At this point, I know I want to be in practice somewhere. But, the short year and three-quarters ahead of me does scare me a bit. Where will I end up? What animals will I actually be seeing? I remember getting a stuffed puppy once for Christmas when I was little (my brother spoiled the surprise, actually). It was one of those “life-size” equivalents, a yellow lab, something I had always wanted (for real, not a stuffed version). I was four or five, though, and not ready for a real dog yet, so I went with what I had.
I pretended to take care of the stuffed dog, and my other stuffed animals, too, and I always dreamed I could do that for real, I think even then, that I could do something deeper, more meaningful to me, than taking care of a pet. I wanted to be there for ALL dogs, ALL kitties, ALL of those animals that kids think are cute or worthwhile. Even the goldfish I buried with a small stone in my backyard when they died.
As I grew older I gained a fascination, and reverence, for birds. I took a class in college that taught me about the birds who lived where I lived. I got some binoculars, and I started seeing them, truly, for probably the first time. These birds represented so much for me. They grounded me with their flight. They taught me about the place where I lived. And they needed my help, I thought, and I needed to help them. Birds became a focus of mine then, though I never lost sight of my love of dogs and cats, and my love of the human-animal bond. At this point, I had just also added a love of the wild.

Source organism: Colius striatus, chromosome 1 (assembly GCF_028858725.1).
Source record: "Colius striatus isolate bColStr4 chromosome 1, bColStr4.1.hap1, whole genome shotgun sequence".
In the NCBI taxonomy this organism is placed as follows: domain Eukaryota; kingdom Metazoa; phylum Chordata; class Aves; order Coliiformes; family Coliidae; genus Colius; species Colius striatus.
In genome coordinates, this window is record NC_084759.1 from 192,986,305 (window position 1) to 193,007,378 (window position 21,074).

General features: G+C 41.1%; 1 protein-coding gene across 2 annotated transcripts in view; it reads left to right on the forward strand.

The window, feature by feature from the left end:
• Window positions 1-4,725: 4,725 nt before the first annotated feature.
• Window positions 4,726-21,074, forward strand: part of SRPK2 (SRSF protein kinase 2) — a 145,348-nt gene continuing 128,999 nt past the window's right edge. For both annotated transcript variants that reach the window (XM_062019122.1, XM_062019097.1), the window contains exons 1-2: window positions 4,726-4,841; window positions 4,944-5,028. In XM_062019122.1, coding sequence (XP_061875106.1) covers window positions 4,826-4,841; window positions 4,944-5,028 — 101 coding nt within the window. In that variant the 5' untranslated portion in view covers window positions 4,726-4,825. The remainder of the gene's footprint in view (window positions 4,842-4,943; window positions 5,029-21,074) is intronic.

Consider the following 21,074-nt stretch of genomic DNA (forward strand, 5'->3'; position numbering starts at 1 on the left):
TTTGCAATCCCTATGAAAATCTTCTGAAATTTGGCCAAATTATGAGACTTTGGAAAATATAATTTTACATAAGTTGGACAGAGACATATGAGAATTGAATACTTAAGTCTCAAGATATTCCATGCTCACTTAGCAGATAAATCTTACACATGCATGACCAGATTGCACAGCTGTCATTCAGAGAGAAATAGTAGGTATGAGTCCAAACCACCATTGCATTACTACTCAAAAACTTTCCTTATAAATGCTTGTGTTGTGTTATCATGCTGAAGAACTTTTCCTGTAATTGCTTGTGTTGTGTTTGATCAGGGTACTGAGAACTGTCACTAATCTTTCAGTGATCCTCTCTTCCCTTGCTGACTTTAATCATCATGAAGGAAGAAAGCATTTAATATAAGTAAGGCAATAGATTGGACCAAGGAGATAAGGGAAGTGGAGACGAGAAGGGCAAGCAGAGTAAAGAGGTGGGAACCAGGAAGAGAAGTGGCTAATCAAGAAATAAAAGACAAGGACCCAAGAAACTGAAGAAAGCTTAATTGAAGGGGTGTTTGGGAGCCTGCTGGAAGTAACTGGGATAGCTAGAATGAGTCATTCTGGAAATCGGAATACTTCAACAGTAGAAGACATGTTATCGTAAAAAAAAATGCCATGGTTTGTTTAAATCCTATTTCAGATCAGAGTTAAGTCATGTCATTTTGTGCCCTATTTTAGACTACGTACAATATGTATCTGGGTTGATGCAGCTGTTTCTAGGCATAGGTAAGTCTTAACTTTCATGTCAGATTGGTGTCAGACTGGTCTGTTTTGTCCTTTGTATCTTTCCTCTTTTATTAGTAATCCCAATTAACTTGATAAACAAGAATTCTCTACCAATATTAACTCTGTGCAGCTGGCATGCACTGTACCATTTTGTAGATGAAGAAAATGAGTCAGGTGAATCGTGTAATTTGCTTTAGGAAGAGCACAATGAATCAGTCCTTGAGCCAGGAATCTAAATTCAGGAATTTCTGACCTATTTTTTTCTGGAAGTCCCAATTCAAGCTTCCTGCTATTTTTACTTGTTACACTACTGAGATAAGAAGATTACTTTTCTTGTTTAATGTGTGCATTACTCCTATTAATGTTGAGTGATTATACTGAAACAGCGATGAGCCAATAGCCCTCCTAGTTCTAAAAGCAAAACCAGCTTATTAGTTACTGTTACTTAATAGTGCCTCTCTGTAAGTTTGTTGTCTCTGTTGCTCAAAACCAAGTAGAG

Fast forward to now, and, among the core medicine classes for small animal, I’m taking several exotics electives as well—from avian medicine down to pocket pets. The more I learn, the more focused my career goals become, and even though I consider myself an idealist, I am starting to recognize what exactly it takes to be a veterinarian with more than one animal interest.
It’s tough. It probably won’t land me the best job ever right away. It causes this sort of crisis of careers—should I follow my heart? Where does the money come from? What can I realistically do for wild animals? Could I really ever live without dogs and cats and their people? Even though I have had to think long and hard about whether I can combine all of my interests somehow (eventually, I still believe I will), I am amazed by how broad the spectrum of careers in the veterinary profession really becomes when you take the time to look.